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Walt, a faithful Doberman Pinscher capable of fetching empty bottles of wine, pushing levers, and digging up useful items, serves a similar purpose in the game. He endears himself to players by being cute and helpful, but he can also be used to distract enemy guards long enough for you to sneak by or knock them unconscious. French, German, or American, everyone loves dogs, but only you get to weaponize that love.

The game’s mechanics provide other moral and emotional throughlines, too: in one early scene, Valiant Hearts teaches you how to use wheels and valves by having Emile raise the French tricolore over a set of barracks. In the next scene, he uses the same circular swipe motion to pump water for his German captors as a prisoner of war. While most of the plot is delivered by a narrator between levels, Valiant Hearts‘ tone and characterization, its narrative reversals and tragic ironies, are expressed and grounded by consistent puzzles and a limited set of interactions.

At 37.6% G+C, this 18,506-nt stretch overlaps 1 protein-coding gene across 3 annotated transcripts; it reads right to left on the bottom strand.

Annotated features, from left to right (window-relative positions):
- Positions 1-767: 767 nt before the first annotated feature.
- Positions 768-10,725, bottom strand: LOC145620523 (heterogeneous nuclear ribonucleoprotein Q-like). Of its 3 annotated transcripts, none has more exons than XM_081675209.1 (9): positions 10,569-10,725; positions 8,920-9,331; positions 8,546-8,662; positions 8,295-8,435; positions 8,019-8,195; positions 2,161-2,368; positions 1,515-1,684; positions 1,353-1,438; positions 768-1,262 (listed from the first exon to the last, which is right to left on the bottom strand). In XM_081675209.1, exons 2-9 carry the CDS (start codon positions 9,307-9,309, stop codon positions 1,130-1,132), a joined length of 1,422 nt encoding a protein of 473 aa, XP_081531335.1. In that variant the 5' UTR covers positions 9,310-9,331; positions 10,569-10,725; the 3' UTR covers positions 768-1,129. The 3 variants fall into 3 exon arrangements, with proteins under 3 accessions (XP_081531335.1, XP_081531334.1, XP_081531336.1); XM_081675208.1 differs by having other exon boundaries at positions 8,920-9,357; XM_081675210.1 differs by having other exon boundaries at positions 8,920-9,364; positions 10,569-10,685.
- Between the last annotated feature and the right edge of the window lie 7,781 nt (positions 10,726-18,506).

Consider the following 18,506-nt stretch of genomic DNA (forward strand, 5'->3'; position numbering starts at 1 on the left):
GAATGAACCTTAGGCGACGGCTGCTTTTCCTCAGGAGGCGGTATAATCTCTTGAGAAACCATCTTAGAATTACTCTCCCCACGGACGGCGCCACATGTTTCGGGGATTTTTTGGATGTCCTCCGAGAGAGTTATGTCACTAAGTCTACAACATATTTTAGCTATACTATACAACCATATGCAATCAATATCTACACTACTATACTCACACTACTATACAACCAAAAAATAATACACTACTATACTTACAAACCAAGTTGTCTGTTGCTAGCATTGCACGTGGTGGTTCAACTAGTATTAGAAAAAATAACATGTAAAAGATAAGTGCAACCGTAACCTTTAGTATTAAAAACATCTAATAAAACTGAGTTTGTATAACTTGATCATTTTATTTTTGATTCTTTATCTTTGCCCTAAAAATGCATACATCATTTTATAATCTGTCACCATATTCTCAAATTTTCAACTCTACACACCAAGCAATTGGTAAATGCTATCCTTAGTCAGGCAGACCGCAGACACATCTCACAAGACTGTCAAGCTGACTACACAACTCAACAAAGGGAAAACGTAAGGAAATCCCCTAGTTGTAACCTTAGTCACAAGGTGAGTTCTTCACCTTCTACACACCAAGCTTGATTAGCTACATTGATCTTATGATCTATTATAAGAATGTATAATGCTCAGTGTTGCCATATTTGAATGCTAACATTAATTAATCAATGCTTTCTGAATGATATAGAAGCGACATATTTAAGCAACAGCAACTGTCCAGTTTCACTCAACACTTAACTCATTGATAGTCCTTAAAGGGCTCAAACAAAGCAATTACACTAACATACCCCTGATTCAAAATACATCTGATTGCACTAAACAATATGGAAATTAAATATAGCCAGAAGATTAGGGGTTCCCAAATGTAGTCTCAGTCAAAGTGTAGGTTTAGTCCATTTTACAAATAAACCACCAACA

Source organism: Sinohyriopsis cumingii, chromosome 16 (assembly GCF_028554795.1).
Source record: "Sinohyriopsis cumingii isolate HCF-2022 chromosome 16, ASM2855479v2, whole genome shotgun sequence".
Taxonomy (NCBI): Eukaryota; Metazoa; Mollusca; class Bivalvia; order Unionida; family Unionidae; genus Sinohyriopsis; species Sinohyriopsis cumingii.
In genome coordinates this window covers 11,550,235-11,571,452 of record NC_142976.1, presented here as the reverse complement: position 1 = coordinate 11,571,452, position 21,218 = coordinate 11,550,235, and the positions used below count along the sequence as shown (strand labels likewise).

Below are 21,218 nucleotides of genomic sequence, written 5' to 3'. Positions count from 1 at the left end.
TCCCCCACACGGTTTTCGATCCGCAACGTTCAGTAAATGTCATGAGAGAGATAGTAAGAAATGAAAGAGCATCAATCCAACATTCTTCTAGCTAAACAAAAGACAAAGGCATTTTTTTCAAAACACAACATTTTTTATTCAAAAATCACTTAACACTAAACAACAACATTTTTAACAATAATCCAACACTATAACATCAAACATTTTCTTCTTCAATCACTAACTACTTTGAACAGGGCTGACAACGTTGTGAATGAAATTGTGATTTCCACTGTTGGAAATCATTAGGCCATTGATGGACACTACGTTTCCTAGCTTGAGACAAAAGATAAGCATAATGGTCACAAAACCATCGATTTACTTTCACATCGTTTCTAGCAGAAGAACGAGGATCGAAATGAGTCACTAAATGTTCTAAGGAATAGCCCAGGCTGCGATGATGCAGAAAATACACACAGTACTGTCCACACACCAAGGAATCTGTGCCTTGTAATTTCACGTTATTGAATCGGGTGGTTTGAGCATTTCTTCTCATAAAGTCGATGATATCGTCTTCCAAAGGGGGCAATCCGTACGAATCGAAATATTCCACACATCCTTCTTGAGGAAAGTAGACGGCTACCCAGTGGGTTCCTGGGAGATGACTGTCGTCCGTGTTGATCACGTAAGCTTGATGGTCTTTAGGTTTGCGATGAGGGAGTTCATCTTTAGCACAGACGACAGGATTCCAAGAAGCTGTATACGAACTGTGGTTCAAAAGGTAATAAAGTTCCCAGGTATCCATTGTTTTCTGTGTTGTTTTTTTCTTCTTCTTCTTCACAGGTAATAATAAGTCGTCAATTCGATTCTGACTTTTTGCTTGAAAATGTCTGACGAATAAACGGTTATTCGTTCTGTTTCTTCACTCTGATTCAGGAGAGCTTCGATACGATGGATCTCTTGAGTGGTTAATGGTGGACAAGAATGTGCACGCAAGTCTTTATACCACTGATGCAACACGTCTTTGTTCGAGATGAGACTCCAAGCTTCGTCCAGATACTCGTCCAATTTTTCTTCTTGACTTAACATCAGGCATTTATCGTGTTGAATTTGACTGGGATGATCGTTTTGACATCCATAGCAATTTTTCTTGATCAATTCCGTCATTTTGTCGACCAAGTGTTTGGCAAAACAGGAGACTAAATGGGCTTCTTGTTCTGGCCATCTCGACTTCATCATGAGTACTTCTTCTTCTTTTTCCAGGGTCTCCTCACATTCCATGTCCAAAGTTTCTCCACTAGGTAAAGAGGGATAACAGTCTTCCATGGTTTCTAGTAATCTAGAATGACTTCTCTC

Valiant Hearts‘ narrative approach is efficient and sometimes subtle — one image was enough to flesh out Emile’s backstory as a soldier in the War of 1870, for example — but it sometimes lacks clarity and unity. In one early mission, German troops have deployed a machine that belches deadly chlorine gas into a French camp in Ypres, Belgium. Emile goes to investigate, but it’s never made clear whether he should simply dismantle the machine or turn it back on the nearby German troops. Shortly after, Emile sets out to find medical supplies for wounded soldiers, but the section ends with him … firing an artillery shell at a nearby German position. The medical kit is gathered off-screen.

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The game’s other hook is that it strives to be authentic, if not entirely realistic. (The game was partly inspired by letters from the trenches, sent by creative director Yoan Fanise’s grandfather during the war.) The game broadly highlights some of World War I’s major campaigns, but Freddy at one point dismantles and entire German position with an empty bottle of wine and some fruit. It’s a fine instance of Valiant Hearts‘ brand of side-scrolling puzzle-solving and rudimentary stealth gameplay, but it begs belief.